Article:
Ernākulam Channel

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10 travelers at this place

  • Day10

    Flowers are part of daily life

    November 30, 2017 in India ⋅ ⛅ 27 °C

    In every hotel we have been, we are welcomed with a thumbprint of red or saffron paste and a flower necklace. Women wear fresh flowers entwined in their hair. Outside every shrine and temple are stalls selling garlands of flowers to be used as offered gifts to the gods. Fresh flowers figure prominently in Indian life.

    We walked through a raucous wholesale outdoor flower market in the morning. The peak time for the market is at 4 AM; we are there at 8AM and I can’t even imagine how there could be room for 4 times more people and vehicles here a few hours ago. This is where the street vendors, hotels, and restaurants come to buy their supplies. At this market alone, 6-10 tons of fresh flowers are sold daily. There are piles of red roses, golden chrysanthemum, fragrant white jasmine, and light pink lotus bud lying on blue plastic sheeting for inspection.

    The alleys are narrow and muddy as it had been raining overnight. It is noisy and active, each stall deep in haggling between buyers and sellers, while small pick up trucks spilling over with large plastic bags of just-purchased flowers snake through the narrow alleyways making deep mud ruts.

    Like almost everything else in India it is sensory overload—sweet fragrance, sucking mud, a saturation of colors, juxtaposed against the backdrop of rotting garbage behind the corrugated metal lean-to.
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    Debra Vega

    Looks like its just the blossoms they keep, no flowers for a vase, such vibrant colors tho.

    Living the Bountiful

    Most of the flowers are woven into garlands, necklaces or hair pieces. Some roses is stems used by hotels in vases.

  • Day12

    Fighting, Singing, Dancing, Storytelling

    December 2, 2017 in India ⋅ ⛅ 26 °C

    Our trip wasn’t all temples; we also sampled south India traditional performing arts in he evenings.

    Kalaripayattu Martial Art show. Another traditional art form, the young men begin this specialized training in early in life. With a heavy emphasis on gymnastics and wrestling, paired fighters enter the arena to battle with swords, sticks, and daggers, the match ending when one of them is put into an inescapable hold. There is a bit of showmanship too—a fighter somersaults over 5 people and another jumps through progressively smaller rings of fire. It was a fascinating and impressive show.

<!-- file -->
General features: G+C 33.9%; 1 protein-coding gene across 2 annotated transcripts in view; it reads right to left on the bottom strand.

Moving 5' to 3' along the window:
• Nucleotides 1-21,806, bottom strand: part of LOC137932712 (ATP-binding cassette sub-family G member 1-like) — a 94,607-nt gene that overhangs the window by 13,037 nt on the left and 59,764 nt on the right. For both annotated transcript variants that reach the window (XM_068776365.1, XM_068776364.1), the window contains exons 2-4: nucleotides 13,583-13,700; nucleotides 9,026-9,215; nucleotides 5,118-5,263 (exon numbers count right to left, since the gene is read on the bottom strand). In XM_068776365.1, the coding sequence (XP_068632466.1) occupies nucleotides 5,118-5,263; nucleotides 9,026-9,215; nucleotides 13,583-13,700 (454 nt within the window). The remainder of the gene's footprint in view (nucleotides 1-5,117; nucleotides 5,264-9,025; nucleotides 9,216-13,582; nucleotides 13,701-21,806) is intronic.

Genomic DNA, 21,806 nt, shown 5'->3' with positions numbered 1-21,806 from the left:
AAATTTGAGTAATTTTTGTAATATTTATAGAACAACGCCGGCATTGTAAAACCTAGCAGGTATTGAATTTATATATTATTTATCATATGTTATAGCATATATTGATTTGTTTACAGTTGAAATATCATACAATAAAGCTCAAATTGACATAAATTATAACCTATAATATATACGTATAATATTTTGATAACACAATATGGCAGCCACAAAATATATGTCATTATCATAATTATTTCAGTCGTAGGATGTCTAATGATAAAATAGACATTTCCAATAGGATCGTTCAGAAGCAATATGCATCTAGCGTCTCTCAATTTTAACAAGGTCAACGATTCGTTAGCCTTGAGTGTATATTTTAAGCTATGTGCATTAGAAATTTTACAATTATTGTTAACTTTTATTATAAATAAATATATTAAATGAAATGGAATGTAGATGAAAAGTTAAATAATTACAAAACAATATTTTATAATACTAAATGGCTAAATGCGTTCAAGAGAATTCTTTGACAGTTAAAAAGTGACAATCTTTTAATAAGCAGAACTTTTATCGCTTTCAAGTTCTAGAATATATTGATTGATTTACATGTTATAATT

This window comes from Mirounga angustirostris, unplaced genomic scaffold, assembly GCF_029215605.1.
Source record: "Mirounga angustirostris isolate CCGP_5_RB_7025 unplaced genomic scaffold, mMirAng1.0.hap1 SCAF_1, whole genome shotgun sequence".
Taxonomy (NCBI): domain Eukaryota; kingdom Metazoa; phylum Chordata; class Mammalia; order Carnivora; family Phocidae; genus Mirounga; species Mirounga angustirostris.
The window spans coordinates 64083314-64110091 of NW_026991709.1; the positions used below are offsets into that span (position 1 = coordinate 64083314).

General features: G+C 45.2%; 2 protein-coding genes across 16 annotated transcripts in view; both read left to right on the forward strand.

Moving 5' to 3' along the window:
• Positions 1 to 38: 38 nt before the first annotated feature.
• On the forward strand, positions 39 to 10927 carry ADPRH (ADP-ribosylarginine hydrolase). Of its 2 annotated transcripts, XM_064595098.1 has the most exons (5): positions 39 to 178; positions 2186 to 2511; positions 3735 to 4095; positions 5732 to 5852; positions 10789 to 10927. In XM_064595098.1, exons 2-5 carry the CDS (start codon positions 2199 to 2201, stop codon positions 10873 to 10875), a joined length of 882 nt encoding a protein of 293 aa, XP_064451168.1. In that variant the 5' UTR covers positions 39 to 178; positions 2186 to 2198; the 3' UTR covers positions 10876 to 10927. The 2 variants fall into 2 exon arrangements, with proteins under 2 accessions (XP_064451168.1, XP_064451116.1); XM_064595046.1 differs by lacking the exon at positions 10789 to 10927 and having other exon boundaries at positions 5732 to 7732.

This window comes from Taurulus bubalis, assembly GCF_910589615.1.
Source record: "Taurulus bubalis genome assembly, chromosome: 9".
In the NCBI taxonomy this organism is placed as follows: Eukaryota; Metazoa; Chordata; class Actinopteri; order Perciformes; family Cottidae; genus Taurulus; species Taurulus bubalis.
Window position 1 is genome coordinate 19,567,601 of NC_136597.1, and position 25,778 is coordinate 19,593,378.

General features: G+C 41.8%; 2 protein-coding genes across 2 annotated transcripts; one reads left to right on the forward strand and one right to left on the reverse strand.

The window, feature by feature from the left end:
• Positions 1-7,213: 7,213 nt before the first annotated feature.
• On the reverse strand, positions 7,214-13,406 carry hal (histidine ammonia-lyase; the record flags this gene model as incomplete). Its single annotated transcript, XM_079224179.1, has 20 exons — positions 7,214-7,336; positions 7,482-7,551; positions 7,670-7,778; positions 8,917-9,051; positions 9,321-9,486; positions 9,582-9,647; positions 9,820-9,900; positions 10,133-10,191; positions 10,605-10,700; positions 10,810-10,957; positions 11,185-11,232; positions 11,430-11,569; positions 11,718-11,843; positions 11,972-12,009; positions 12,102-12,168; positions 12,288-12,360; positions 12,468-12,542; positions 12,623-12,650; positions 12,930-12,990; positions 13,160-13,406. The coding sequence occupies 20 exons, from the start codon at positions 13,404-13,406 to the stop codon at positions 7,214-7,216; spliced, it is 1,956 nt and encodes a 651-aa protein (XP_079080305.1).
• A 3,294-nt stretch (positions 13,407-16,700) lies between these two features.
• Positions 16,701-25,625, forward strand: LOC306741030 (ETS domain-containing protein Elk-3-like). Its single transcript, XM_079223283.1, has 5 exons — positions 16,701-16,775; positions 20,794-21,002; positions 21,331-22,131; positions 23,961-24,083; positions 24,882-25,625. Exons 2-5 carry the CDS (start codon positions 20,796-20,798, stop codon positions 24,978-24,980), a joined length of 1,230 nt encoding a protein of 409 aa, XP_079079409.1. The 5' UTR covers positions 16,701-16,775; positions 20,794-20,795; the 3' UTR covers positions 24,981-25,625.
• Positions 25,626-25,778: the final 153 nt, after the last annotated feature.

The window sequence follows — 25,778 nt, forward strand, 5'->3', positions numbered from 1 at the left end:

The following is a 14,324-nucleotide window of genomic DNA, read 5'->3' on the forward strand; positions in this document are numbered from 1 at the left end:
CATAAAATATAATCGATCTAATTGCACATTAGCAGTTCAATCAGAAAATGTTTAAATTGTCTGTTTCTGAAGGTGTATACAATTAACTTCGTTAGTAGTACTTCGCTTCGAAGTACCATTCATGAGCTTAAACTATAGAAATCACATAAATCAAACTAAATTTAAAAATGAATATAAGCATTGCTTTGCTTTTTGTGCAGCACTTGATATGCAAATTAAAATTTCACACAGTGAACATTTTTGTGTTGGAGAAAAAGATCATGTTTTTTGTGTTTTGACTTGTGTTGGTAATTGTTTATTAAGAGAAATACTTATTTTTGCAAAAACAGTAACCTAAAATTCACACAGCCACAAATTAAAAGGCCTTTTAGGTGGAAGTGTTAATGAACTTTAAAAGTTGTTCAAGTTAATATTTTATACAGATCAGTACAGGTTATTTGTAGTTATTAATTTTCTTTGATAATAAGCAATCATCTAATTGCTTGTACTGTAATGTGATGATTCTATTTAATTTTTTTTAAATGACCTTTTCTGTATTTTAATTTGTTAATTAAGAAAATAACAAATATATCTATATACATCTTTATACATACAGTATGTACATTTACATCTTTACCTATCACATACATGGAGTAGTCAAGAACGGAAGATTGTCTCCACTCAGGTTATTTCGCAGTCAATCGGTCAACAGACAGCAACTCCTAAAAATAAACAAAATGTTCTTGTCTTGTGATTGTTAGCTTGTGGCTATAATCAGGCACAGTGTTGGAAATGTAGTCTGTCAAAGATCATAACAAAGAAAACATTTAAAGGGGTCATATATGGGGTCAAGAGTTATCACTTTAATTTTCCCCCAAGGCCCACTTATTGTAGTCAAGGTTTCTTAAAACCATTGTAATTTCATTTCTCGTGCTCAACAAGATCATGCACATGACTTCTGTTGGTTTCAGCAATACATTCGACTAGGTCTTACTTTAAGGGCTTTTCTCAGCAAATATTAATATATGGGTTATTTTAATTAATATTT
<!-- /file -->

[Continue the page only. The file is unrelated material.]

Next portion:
Music Recital. Reminded me of a jazz trio, playing several selections of upbeat toe-tapping music (called ragas) on the Veena, a gourdlike string instrument, the Mradangam two-ended drum, and the morsing mouth harp.

    Classic dance. A brief recital by a 20 year old girl and boy, she studying dance since age 3; he from age 10. Through expressive movements they tell the Hindu stories of the gods.

    Khatakahli drama show. A traditional Kerala art form dating from the 16th century that involves elaborate makeup and expressive facial gestures. The men putting on the makeup before the show—which can take up to an hour—is part of the attraction. The master of ceremonies offered a short explanation of the rigorous training the performers go through and a demonstration of how they express the 9 emotions through facial, hand, and body gesture. Traditionally this type of performance lasts 6-8 hours. For us, thankfully, they provide an abbreviated 30 minute version: the story of a god and a beautiful girl who tries to seduce him. She is in disguise as she is actually a demon and when he finds out he cuts her head off. The entire thing is done to drumming and chanting with the actors dressed in elaborate costumes and acting out their roles with the exaggerated facial and hand gestures that they perfect over years of training.
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You might also know this place by the following names:

Ernākulam Channel, Ernakulam Channel